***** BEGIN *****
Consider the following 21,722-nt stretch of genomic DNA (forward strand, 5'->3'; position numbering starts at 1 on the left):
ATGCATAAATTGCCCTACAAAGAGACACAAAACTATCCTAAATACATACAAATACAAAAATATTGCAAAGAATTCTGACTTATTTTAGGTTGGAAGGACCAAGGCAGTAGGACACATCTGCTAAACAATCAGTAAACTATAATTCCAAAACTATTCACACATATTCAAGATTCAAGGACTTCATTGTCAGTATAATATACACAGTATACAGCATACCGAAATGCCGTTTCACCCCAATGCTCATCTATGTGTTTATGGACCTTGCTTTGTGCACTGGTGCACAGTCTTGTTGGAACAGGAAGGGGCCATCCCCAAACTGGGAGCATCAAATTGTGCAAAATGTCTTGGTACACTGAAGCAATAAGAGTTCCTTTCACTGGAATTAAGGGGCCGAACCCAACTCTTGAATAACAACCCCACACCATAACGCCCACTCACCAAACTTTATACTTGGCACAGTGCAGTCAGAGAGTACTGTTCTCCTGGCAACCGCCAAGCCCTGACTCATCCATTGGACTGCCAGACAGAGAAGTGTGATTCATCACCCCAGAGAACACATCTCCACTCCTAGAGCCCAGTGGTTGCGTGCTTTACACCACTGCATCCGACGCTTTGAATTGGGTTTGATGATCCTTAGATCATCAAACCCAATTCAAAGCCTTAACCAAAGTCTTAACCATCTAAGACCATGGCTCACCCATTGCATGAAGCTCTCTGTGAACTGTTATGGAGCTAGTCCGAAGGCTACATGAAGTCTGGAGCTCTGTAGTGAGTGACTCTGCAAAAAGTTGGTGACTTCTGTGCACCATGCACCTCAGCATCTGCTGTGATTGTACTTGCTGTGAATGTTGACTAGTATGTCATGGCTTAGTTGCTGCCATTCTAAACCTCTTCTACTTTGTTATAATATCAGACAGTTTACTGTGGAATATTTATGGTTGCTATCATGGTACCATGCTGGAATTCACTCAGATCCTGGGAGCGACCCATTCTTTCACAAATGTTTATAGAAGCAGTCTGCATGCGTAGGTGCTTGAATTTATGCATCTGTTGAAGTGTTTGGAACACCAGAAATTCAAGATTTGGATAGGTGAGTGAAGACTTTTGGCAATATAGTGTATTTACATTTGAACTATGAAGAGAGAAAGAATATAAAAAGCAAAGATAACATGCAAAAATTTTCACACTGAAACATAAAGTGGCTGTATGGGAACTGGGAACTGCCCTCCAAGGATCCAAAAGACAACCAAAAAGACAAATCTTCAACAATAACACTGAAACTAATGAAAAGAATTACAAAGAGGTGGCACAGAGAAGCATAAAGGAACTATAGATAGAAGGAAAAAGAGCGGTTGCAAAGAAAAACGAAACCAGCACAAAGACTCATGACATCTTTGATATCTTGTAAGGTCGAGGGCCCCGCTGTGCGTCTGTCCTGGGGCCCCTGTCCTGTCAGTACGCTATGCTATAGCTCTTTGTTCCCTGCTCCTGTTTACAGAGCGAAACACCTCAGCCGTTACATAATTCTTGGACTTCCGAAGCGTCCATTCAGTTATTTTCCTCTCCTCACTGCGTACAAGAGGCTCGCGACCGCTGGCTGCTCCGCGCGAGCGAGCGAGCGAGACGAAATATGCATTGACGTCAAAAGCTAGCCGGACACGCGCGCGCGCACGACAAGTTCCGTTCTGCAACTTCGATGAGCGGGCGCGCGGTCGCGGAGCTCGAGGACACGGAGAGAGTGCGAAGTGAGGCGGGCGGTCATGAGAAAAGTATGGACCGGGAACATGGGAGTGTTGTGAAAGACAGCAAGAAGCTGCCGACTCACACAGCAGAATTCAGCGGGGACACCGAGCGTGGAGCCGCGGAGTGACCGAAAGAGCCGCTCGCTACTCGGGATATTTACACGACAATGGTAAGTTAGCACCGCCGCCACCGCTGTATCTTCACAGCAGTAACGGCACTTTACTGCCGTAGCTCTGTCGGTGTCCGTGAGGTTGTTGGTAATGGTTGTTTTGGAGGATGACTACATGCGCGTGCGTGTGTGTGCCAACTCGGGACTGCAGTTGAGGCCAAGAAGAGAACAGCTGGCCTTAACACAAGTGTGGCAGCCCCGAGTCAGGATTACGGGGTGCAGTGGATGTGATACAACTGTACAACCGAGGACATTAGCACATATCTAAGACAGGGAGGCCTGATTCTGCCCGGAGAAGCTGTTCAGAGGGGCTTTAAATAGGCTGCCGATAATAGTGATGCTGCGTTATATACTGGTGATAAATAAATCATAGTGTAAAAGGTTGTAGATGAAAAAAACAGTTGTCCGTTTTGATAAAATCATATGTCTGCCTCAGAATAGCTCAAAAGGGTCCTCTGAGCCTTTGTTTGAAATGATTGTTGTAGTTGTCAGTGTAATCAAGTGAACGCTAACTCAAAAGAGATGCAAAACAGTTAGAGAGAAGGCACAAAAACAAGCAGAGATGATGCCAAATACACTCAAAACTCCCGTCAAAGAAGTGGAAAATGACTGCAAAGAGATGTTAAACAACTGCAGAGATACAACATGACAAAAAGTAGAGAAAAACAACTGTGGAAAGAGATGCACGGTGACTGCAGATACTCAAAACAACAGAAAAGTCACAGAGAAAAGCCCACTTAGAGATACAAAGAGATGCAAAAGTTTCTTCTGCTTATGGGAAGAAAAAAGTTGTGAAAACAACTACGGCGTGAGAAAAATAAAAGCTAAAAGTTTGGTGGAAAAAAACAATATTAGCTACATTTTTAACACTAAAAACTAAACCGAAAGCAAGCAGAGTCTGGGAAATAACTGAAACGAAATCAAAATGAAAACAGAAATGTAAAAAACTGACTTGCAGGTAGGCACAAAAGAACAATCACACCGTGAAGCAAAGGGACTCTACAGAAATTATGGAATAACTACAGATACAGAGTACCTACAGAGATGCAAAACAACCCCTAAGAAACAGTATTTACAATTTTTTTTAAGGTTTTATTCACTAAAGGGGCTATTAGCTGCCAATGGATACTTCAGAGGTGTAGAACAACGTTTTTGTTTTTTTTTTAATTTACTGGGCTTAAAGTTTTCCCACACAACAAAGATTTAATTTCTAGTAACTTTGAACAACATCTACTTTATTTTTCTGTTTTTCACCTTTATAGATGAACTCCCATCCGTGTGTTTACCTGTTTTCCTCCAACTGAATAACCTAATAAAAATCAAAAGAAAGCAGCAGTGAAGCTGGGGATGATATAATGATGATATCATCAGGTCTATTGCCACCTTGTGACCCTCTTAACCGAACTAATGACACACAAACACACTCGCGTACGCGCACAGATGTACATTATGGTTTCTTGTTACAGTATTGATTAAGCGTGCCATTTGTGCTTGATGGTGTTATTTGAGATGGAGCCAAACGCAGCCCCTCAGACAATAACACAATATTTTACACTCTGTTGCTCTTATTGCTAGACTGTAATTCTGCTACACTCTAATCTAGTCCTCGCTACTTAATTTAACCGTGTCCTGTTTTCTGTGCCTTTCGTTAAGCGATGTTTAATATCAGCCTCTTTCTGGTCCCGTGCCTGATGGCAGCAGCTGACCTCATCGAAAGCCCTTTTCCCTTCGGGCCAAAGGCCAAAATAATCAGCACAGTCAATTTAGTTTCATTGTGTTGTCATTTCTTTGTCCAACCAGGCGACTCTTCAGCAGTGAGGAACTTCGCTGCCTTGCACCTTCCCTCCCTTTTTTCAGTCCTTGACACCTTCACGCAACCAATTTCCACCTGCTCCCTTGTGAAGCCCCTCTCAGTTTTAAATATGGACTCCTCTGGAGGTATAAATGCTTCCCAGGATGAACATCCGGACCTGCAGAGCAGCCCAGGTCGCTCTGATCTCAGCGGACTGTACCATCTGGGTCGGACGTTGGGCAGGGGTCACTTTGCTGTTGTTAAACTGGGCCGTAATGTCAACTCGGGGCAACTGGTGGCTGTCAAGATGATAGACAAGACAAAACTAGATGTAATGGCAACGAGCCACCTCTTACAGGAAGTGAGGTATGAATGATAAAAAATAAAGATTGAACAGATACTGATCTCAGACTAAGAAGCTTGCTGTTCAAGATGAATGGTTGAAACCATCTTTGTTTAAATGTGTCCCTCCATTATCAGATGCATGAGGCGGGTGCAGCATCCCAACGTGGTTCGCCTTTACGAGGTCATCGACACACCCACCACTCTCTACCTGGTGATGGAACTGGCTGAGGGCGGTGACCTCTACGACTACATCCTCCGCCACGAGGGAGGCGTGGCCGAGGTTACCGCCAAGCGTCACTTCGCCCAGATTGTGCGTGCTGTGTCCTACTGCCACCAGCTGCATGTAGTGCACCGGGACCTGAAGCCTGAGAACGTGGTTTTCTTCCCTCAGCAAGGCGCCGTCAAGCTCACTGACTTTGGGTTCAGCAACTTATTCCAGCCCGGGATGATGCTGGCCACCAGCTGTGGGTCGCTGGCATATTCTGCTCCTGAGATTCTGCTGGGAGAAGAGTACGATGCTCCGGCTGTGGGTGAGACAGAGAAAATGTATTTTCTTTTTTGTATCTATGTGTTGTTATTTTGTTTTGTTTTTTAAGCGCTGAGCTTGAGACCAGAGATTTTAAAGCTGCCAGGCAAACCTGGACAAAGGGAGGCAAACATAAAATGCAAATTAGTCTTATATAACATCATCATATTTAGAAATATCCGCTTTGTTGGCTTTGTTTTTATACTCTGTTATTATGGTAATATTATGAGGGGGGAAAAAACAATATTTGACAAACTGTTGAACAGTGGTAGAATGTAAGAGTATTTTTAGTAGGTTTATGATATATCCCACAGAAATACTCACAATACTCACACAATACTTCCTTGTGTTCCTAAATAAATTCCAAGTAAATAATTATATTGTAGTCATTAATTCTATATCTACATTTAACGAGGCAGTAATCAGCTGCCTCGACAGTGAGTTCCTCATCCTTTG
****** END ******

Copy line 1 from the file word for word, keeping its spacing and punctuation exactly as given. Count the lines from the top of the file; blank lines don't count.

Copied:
Consider the following 21,722-nt stretch of genomic DNA (forward strand, 5'->3'; position numbering starts at 1 on the left):